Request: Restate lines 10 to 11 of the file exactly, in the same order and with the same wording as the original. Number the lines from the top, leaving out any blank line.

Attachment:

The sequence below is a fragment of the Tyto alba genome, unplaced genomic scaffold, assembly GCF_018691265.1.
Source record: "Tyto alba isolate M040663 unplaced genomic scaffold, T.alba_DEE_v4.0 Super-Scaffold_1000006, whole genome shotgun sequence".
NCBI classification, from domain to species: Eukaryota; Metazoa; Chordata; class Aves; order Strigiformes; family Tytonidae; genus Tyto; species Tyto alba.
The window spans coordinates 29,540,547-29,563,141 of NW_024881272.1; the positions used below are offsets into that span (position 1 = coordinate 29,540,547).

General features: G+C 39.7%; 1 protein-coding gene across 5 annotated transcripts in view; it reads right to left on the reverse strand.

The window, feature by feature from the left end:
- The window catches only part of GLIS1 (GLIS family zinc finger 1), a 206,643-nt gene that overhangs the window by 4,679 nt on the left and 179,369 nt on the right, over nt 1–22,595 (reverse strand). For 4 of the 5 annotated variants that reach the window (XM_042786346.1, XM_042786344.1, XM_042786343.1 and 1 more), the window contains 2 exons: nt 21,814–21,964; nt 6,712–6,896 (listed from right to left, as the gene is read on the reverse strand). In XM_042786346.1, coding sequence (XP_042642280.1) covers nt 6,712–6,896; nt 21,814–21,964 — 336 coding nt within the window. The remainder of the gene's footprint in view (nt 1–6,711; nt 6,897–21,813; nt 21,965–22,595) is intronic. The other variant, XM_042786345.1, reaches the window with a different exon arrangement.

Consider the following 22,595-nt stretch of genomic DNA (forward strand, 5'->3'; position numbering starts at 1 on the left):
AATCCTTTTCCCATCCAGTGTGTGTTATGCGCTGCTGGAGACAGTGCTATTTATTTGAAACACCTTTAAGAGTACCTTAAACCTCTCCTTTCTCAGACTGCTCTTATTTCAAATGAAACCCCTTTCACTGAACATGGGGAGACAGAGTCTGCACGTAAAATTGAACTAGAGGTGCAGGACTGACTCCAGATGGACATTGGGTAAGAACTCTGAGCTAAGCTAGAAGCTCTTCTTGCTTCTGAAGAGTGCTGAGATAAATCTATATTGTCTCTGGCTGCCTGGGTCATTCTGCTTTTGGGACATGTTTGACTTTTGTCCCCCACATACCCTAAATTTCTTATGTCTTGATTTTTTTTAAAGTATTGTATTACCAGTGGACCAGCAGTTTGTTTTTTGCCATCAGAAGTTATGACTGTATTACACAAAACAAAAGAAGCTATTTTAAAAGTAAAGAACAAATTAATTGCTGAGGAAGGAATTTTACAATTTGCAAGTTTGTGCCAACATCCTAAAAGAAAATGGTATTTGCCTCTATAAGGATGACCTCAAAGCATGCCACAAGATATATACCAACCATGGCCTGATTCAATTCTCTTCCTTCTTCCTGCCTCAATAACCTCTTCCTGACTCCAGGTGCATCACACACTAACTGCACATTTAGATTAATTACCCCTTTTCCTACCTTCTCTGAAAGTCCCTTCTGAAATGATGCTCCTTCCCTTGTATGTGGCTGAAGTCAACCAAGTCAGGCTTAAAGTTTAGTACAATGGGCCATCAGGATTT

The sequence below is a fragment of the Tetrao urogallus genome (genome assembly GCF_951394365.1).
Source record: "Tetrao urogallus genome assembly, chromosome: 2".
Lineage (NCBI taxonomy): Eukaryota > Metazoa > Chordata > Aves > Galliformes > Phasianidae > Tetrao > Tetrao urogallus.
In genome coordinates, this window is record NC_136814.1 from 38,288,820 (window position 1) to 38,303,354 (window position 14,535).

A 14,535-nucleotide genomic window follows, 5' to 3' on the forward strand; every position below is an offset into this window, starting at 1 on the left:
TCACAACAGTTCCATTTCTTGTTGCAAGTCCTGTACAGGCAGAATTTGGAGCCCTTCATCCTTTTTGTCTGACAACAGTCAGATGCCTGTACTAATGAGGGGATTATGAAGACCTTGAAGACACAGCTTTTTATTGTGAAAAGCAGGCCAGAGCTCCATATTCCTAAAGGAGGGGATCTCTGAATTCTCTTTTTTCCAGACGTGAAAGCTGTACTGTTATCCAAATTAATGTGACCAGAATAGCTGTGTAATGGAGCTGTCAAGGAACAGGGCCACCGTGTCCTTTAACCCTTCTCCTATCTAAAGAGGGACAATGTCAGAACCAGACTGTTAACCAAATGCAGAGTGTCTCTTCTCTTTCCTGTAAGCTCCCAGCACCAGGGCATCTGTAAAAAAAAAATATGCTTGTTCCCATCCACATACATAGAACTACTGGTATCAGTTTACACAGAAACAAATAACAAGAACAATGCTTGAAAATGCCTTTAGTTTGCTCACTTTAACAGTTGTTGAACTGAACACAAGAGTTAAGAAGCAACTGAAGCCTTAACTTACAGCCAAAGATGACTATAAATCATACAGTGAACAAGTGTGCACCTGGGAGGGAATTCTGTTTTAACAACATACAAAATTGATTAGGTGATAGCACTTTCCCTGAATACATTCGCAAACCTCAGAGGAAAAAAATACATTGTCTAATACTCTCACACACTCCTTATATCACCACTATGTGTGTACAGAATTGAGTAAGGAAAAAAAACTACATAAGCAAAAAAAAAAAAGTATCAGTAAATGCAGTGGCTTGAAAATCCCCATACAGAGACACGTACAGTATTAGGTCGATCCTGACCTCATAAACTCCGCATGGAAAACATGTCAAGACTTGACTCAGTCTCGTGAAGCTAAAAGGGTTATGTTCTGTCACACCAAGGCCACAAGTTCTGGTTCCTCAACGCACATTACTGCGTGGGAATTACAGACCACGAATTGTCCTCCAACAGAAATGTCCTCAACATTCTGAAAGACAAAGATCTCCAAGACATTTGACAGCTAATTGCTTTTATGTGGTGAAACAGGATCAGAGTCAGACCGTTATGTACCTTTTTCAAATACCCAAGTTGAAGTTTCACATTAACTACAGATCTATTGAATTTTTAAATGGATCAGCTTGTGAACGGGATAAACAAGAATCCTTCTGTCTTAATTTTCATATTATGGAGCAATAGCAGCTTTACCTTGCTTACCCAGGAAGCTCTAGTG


The sequence below is a fragment of the Tetrao urogallus genome (genome assembly GCF_951394365.1).
Source record: "Tetrao urogallus genome assembly, chromosome: 2".